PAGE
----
The Black Book
A new edition of the classic New York Times bestseller edited by Toni Morrison, offering an encyclopedic look at the black experience in America from 1619 through the 1940s with the original cover restored.
“I am so pleased the book is alive again. I still think there is no other work that tells and visualizes a story of such misery with seriousness, humor, grace and triumph.”—Toni Morrison
Seventeenth-century sketches of Africans as they appeared to marauding European traders. Nineteenth-century slave auction notices. Twentieth-century sheet music for work songs and freedom chants. Photographs of war heroes, regal in uniform. Antebellum reward posters for capturing runaway slaves. An 1856 article titled “A Visit to the Slave Mother Who Killed Her Child.”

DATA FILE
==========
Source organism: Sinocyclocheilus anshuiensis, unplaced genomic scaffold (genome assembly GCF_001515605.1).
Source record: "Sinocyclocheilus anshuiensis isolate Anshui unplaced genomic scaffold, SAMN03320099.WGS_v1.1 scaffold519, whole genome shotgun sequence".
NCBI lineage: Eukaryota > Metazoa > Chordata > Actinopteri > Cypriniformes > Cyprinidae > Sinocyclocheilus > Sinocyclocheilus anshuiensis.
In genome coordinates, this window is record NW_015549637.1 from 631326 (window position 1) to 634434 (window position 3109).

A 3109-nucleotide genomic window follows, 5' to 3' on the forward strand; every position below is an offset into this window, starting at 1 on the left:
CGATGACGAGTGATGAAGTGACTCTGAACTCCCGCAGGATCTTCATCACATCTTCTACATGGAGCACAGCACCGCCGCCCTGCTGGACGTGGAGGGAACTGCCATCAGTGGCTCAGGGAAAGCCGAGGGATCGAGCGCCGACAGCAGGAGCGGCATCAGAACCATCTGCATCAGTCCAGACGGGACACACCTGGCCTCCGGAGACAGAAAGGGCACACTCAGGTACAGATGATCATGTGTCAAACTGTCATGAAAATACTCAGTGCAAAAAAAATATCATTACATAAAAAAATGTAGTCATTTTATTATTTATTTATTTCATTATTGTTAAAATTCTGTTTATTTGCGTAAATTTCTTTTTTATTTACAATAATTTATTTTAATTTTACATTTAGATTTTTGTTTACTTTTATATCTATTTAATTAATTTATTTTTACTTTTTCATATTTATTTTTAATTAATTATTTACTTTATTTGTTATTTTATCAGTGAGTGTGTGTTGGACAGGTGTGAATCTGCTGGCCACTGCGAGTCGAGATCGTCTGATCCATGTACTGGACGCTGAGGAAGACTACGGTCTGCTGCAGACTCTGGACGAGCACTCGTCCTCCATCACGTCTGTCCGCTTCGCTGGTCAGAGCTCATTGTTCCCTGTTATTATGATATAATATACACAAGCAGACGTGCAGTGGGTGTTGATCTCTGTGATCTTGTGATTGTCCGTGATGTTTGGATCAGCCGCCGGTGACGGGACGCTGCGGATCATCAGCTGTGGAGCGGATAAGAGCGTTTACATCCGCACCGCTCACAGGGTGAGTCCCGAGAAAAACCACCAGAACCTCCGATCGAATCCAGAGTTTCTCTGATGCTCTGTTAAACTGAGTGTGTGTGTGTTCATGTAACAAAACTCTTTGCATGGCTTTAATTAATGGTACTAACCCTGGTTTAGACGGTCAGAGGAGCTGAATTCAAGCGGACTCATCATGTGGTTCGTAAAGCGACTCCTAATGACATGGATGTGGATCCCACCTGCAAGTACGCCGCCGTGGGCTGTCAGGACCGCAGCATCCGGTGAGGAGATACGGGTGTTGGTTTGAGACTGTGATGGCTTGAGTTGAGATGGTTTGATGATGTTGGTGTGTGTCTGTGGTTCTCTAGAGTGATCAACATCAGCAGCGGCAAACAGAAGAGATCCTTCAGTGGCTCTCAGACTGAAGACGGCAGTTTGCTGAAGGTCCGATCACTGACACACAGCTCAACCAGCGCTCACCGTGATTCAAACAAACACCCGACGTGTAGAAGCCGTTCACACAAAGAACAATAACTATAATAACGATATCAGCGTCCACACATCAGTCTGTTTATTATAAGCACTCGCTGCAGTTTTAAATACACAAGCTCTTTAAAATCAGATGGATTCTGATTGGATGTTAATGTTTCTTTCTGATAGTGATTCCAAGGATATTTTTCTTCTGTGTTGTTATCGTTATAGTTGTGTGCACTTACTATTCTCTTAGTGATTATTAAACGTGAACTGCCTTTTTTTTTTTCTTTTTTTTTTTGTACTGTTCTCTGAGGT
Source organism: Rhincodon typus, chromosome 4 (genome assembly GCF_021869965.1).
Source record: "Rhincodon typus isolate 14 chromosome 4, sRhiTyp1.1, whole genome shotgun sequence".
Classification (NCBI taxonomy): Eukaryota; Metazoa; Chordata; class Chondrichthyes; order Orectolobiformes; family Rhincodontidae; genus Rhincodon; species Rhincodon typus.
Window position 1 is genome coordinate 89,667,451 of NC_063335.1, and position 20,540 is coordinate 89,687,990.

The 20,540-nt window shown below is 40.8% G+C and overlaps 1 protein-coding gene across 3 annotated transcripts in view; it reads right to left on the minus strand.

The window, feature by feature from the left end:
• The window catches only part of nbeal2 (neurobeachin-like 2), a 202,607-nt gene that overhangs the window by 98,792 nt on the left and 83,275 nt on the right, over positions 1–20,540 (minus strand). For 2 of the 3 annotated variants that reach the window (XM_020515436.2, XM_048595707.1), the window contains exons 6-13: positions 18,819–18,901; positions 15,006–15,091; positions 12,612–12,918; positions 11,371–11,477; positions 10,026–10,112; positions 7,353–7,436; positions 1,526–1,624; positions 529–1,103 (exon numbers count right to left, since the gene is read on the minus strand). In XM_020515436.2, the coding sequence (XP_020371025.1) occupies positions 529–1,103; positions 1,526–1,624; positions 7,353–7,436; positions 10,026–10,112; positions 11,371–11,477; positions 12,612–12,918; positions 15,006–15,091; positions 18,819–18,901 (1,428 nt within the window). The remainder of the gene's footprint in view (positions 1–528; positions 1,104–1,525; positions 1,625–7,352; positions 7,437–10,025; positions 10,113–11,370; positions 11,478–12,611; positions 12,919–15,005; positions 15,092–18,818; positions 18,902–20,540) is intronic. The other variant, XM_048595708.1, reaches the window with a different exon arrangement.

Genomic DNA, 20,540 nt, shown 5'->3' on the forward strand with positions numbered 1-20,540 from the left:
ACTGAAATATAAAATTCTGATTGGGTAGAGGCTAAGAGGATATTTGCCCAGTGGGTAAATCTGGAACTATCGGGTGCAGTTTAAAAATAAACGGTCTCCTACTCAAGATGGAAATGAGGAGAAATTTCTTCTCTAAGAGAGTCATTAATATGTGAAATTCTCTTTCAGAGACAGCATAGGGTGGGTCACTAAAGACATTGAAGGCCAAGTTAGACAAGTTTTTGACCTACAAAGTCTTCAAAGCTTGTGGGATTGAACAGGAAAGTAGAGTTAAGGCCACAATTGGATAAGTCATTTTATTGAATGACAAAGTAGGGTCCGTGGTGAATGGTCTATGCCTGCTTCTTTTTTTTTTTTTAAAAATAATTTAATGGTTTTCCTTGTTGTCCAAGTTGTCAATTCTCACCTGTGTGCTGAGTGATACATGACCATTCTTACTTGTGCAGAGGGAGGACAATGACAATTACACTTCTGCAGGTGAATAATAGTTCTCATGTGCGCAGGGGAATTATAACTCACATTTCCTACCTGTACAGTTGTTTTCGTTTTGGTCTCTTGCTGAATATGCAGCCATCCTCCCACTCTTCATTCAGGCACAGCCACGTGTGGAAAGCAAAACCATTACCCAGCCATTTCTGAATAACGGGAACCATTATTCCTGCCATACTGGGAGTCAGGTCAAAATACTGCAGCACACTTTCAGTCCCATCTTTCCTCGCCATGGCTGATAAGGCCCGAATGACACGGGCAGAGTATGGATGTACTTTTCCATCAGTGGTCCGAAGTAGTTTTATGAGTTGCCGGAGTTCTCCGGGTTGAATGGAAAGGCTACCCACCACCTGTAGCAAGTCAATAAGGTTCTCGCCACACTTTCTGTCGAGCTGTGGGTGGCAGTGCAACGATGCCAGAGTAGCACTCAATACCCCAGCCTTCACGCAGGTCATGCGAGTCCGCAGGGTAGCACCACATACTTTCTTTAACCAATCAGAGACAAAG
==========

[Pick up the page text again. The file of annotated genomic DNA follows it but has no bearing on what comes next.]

In 1974, Middleton A. Harris and Toni Morrison led a team of gifted, passionate collectors in compiling these images and nearly five hundred others into one sensational narrative of the black experience in America—The Black Book. Now in a newly restored hardcover edition, The Black Book remains a breathtaking testament to the legendary wisdom, strength, and perseverance of black men and women intent on freedom. Prominent collectors Morris Levitt, Roger Furman, and Ernest Smith joined Harris and Morrison (then a Random House editor, ultimately a two-time Pulitzer Prize–winning Nobel Laureate) to spend months studying, laughing at, and crying over these materials—transcripts from fugitive slaves’ trials and proclamations by Frederick Douglass and celebrated abolitionists, as well as chilling images of cross burnings and lynchings, patents registered by black inventors throughout the early twentieth century, and vibrant posters from “Black Hollywood” films of the 1930s and 1940s. Indeed, it was an article she found while researching this project that provided the inspiration for Morrison’s masterpiece, Beloved.